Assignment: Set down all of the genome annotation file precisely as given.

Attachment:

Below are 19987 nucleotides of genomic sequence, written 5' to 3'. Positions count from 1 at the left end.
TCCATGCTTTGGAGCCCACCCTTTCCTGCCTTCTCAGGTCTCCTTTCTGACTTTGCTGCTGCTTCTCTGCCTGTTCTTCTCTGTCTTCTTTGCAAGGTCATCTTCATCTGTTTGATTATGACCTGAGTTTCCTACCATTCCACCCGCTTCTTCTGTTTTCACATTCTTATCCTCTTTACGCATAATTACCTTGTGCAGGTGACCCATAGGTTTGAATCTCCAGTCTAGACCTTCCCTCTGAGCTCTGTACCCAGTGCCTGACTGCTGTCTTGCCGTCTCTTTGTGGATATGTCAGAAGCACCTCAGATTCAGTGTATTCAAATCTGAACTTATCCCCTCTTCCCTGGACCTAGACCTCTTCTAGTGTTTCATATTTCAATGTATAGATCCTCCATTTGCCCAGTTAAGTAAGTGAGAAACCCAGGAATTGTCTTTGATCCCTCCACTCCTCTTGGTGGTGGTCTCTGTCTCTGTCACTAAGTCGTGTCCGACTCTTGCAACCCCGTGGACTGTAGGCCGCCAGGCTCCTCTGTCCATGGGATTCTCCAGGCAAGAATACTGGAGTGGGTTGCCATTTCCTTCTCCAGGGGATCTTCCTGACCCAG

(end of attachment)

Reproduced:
Below are 19987 nucleotides of genomic sequence, written 5' to 3'. Positions count from 1 at the left end.
TCCATGCTTTGGAGCCCACCCTTTCCTGCCTTCTCAGGTCTCCTTTCTGACTTTGCTGCTGCTTCTCTGCCTGTTCTTCTCTGTCTTCTTTGCAAGGTCATCTTCATCTGTTTGATTATGACCTGAGTTTCCTACCATTCCACCCGCTTCTTCTGTTTTCACATTCTTATCCTCTTTACGCATAATTACCTTGTGCAGGTGACCCATAGGTTTGAATCTCCAGTCTAGACCTTCCCTCTGAGCTCTGTACCCAGTGCCTGACTGCTGTCTTGCCGTCTCTTTGTGGATATGTCAGAAGCACCTCAGATTCAGTGTATTCAAATCTGAACTTATCCCCTCTTCCCTGGACCTAGACCTCTTCTAGTGTTTCATATTTCAATGTATAGATCCTCCATTTGCCCAGTTAAGTAAGTGAGAAACCCAGGAATTGTCTTTGATCCCTCCACTCCTCTTGGTGGTGGTCTCTGTCTCTGTCACTAAGTCGTGTCCGACTCTTGCAACCCCGTGGACTGTAGGCCGCCAGGCTCCTCTGTCCATGGGATTCTCCAGGCAAGAATACTGGAGTGGGTTGCCATTTCCTTCTCCAGGGGATCTTCCTGACCCAG